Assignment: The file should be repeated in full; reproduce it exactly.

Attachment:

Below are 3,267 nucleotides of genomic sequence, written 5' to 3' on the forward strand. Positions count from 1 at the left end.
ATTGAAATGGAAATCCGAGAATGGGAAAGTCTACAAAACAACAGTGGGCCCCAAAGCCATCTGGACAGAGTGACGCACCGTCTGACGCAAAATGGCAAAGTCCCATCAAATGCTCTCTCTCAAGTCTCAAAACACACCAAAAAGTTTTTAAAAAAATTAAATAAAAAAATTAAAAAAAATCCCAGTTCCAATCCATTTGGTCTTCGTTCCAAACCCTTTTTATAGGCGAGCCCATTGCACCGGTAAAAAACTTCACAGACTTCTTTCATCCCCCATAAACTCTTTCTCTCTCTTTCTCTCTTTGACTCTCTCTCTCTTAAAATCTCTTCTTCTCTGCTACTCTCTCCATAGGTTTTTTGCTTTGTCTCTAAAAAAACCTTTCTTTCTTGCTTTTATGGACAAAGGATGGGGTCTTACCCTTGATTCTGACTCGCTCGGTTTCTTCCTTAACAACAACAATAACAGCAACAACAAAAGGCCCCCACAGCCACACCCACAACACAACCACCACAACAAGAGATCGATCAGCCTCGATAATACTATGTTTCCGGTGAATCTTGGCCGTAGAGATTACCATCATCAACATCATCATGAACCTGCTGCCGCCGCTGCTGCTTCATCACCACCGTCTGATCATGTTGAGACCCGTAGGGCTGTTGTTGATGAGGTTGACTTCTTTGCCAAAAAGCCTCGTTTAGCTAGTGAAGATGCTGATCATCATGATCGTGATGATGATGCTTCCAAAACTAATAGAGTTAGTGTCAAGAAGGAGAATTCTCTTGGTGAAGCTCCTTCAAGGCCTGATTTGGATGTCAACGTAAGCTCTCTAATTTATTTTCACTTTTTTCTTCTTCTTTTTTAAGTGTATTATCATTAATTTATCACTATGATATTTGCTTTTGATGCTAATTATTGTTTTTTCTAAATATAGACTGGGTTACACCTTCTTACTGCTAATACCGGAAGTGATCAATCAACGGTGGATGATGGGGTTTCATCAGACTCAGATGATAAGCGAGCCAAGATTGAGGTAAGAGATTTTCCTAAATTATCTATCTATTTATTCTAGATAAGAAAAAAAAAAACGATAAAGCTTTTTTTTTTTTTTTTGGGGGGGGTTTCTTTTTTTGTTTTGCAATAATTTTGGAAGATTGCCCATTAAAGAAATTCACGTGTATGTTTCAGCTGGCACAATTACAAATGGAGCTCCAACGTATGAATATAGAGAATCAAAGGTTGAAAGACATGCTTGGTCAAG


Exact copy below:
Below are 3,267 nucleotides of genomic sequence, written 5' to 3' on the forward strand. Positions count from 1 at the left end.
ATTGAAATGGAAATCCGAGAATGGGAAAGTCTACAAAACAACAGTGGGCCCCAAAGCCATCTGGACAGAGTGACGCACCGTCTGACGCAAAATGGCAAAGTCCCATCAAATGCTCTCTCTCAAGTCTCAAAACACACCAAAAAGTTTTTAAAAAAATTAAATAAAAAAATTAAAAAAAATCCCAGTTCCAATCCATTTGGTCTTCGTTCCAAACCCTTTTTATAGGCGAGCCCATTGCACCGGTAAAAAACTTCACAGACTTCTTTCATCCCCCATAAACTCTTTCTCTCTCTTTCTCTCTTTGACTCTCTCTCTCTTAAAATCTCTTCTTCTCTGCTACTCTCTCCATAGGTTTTTTGCTTTGTCTCTAAAAAAACCTTTCTTTCTTGCTTTTATGGACAAAGGATGGGGTCTTACCCTTGATTCTGACTCGCTCGGTTTCTTCCTTAACAACAACAATAACAGCAACAACAAAAGGCCCCCACAGCCACACCCACAACACAACCACCACAACAAGAGATCGATCAGCCTCGATAATACTATGTTTCCGGTGAATCTTGGCCGTAGAGATTACCATCATCAACATCATCATGAACCTGCTGCCGCCGCTGCTGCTTCATCACCACCGTCTGATCATGTTGAGACCCGTAGGGCTGTTGTTGATGAGGTTGACTTCTTTGCCAAAAAGCCTCGTTTAGCTAGTGAAGATGCTGATCATCATGATCGTGATGATGATGCTTCCAAAACTAATAGAGTTAGTGTCAAGAAGGAGAATTCTCTTGGTGAAGCTCCTTCAAGGCCTGATTTGGATGTCAACGTAAGCTCTCTAATTTATTTTCACTTTTTTCTTCTTCTTTTTTAAGTGTATTATCATTAATTTATCACTATGATATTTGCTTTTGATGCTAATTATTGTTTTTTCTAAATATAGACTGGGTTACACCTTCTTACTGCTAATACCGGAAGTGATCAATCAACGGTGGATGATGGGGTTTCATCAGACTCAGATGATAAGCGAGCCAAGATTGAGGTAAGAGATTTTCCTAAATTATCTATCTATTTATTCTAGATAAGAAAAAAAAAAACGATAAAGCTTTTTTTTTTTTTTTTGGGGGGGGTTTCTTTTTTTGTTTTGCAATAATTTTGGAAGATTGCCCATTAAAGAAATTCACGTGTATGTTTCAGCTGGCACAATTACAAATGGAGCTCCAACGTATGAATATAGAGAATCAAAGGTTGAAAGACATGCTTGGTCAAG